A. Like many IRS rules, those surrounding IRA contributions are chock full of “ifs” and “thens.”

Saving in a Roth IRA is a good option for those over 70½ who are not eligible for traditional IRA contributions.

You can make an non-deductible contribution to a Roth IRA up to $5,500, and because you’re over age 50, you can save an additional $1,000 catch-up contribution, said Gail Rosen, a Martinsville-based certified public accountant.

But, she said, this contribution can only be made up to a limit of 100 percent of your earned income. So if you earned less than those limits, you can’t save the max.

The big question for you: What is your earned income?

“You say that your income per your 1099 is approximately $10,000,” Rosen said. “Your earned income is your net income, which is your gross income — the $10,000 — less all allowable deductible expenses.”

But if you have other income, you’re going to need to consider that when deciding if you can contribute to a Roth.

Rosen said the allowable IRA limits, including for Roth IRAs, phase out ratably, in $10 increments, if your income is over the following levels of modified adjusted gross income:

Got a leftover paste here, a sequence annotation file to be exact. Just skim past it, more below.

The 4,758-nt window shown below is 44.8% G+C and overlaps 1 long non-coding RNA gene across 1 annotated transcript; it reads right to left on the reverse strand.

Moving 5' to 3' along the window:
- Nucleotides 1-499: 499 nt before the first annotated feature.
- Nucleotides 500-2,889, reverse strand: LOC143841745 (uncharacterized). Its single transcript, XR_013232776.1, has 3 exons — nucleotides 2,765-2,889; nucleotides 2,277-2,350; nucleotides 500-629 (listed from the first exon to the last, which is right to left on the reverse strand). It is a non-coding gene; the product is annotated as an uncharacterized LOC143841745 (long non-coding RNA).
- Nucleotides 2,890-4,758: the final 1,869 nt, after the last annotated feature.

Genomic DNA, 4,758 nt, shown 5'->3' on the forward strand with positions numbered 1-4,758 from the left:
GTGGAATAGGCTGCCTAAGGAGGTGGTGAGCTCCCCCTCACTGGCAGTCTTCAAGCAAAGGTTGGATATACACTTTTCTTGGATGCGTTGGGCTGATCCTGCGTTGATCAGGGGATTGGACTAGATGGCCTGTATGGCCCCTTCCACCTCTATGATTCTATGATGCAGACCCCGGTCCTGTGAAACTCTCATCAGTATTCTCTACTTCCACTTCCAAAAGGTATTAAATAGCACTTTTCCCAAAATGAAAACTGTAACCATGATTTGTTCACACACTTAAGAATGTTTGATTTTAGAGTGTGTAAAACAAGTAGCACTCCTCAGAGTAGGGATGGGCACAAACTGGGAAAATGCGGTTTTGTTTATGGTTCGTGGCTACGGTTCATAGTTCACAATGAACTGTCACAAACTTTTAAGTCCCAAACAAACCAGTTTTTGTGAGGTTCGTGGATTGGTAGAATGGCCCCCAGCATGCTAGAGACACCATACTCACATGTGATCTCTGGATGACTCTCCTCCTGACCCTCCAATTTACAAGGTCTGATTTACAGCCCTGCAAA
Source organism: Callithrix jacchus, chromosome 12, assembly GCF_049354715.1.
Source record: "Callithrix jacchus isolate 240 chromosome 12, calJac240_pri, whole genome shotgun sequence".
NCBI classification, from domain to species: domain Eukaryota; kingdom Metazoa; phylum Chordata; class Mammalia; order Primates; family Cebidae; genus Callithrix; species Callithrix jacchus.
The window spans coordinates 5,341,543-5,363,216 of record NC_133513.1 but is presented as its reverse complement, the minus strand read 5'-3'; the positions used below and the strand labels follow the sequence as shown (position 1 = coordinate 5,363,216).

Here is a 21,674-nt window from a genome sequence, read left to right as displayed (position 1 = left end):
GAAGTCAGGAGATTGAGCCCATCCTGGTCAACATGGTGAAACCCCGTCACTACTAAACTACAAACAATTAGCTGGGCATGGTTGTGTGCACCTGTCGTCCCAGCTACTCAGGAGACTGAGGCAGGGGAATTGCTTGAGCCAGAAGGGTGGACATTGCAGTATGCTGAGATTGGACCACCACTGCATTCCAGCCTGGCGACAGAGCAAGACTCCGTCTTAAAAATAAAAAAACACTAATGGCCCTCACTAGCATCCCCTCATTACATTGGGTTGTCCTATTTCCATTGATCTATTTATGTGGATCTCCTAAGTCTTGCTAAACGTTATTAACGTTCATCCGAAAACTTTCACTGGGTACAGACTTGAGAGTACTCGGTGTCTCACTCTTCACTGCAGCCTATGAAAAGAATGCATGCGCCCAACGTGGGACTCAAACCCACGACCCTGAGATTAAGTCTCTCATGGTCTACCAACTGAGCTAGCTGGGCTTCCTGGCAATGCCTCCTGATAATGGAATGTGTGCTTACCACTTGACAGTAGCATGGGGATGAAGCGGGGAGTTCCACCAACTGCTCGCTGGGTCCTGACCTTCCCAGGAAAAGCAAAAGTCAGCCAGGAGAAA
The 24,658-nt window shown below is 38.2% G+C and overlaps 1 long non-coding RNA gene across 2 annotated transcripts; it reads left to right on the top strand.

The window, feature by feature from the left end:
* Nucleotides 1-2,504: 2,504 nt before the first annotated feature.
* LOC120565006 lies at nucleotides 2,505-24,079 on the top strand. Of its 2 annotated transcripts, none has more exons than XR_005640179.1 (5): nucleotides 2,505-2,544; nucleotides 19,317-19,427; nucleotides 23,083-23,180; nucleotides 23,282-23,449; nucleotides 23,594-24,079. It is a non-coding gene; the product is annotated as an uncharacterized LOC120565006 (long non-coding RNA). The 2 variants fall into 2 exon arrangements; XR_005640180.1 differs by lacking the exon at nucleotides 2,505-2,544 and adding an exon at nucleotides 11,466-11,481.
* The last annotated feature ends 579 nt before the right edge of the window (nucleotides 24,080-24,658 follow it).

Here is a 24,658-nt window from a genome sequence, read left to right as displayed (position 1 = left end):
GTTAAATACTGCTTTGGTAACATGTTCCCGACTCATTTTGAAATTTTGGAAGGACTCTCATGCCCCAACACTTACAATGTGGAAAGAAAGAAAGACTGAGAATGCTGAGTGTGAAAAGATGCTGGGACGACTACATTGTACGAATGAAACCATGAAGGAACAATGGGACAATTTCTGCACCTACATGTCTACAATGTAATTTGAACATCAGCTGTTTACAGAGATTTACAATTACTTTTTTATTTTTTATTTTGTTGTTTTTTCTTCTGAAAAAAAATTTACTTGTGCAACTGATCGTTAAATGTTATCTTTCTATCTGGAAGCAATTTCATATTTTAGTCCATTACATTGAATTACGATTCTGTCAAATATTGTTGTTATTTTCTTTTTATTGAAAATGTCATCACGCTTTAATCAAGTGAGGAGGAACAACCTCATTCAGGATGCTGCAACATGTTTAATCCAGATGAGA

• For joint taxpayers: $183,000 to $193,000
• For married filing separately: $0 to $10,000
• For single taxpayers and head of housed: $116,000 to $131,000

If you earn more, you can’t make a Roth contribution.

To the tax-free part of your question, so-called qualified distributions from a Roth IRA are not taxed at all.

The first rule is that you must be older than over 59 1/2 when you take out the money, and you’re there already.

The second way for a distribution to be considered qualified is if it’s within the five-year period beginning with the first tax year you made a contribution to a Roth IRA.

“So if this is the first year you ever made a contribution to a Roth IRA, then you have to wait five years to avoid having any earnings on the Roth IRA taxed,” Rosen said. “But, if you ever contributed to a Roth IRA in the past, then you may qualify for the five-year period rule.”

A non-qualified distribution is treated first as a non-taxable return of contributions, Rosen said. But if you take out more than your contributions — your earnings in the account — it is taxable.

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Karin Price Mueller writes the Bamboozled column for The Star-Ledger and she’s the founder of NJMoneyHelp.com. Click here to sign up for the NJMoneyHelp.com weekly e-newsletter. Like NJMoneyHelp.com on Facebook and follow it on Twitter.